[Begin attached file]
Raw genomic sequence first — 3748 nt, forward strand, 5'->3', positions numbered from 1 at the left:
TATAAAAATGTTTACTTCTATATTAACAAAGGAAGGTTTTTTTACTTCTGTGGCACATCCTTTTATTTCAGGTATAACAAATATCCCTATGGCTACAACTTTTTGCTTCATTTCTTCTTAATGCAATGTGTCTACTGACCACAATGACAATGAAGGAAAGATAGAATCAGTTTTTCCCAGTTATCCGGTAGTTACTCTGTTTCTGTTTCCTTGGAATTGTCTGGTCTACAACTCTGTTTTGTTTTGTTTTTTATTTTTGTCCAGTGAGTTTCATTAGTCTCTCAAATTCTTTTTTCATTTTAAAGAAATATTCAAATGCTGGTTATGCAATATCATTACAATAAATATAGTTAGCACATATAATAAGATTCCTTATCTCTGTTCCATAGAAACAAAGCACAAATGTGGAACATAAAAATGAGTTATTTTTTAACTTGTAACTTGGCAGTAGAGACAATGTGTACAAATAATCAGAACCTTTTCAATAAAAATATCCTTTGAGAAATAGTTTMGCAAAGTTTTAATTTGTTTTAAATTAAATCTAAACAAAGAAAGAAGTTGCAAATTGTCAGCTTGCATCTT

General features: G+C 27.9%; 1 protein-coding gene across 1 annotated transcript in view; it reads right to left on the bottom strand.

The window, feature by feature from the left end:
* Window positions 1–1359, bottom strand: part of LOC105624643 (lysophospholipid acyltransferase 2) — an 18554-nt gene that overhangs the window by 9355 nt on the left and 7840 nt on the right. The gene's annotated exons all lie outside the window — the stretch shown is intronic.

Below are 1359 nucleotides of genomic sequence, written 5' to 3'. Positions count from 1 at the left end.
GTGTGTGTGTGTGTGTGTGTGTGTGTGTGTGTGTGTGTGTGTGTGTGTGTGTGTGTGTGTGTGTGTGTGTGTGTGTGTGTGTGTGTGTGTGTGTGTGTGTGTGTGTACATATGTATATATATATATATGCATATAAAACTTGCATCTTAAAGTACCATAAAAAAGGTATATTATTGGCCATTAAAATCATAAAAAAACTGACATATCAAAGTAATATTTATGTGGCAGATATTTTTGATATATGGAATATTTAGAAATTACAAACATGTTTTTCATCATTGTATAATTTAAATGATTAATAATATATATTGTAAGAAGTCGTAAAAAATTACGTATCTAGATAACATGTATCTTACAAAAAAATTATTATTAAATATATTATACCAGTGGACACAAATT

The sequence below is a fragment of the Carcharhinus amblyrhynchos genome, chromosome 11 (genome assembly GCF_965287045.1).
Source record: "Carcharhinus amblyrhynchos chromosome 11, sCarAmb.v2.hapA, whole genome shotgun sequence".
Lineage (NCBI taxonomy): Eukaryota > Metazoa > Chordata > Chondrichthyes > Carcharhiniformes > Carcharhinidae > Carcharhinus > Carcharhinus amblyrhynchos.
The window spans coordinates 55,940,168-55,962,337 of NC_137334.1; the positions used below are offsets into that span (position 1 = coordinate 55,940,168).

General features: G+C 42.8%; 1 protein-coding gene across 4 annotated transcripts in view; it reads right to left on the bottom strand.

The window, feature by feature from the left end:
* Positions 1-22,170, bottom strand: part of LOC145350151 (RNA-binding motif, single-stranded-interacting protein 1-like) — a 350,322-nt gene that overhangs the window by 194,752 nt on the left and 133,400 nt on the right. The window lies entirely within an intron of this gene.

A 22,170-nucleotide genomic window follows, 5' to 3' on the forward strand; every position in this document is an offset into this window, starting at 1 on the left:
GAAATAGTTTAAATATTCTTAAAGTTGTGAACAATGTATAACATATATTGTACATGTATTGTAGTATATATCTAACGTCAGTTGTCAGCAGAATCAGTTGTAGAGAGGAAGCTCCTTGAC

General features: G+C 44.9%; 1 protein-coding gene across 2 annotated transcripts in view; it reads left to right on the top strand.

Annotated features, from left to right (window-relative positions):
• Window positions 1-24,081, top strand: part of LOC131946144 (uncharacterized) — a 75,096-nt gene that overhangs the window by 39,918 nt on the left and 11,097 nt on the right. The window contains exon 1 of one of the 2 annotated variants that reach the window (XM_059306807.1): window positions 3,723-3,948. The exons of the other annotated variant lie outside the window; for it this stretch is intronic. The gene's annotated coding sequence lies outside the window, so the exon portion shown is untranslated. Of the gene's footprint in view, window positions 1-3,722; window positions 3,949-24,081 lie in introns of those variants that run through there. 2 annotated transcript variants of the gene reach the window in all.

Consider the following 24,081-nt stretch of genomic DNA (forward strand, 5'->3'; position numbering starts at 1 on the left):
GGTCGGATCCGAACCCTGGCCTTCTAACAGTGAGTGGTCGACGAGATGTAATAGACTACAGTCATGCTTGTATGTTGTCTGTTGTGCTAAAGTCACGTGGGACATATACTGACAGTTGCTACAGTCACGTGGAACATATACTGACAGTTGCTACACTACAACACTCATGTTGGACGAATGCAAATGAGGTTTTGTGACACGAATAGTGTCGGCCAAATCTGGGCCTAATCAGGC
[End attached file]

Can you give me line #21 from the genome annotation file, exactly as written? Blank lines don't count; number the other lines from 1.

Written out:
GGTCGGATCCGAACCCTGGCCTTCTAACAGTGAGTGGTCGACGAGATGTAATAGACTACAGTCATGCTTGTATGTTGTCTGTTGTGCTAAAGTCACGTGGGACATATACTGACAGTTGCTACAGTCACGTGGAACATATACTGACAGTTGCTACACTACAACACTCATGTTGGACGAATGCAAATGAGGTTTTGTGACACGAATAGTGTCGGCCAAATCTGGGCCTAATCAGGC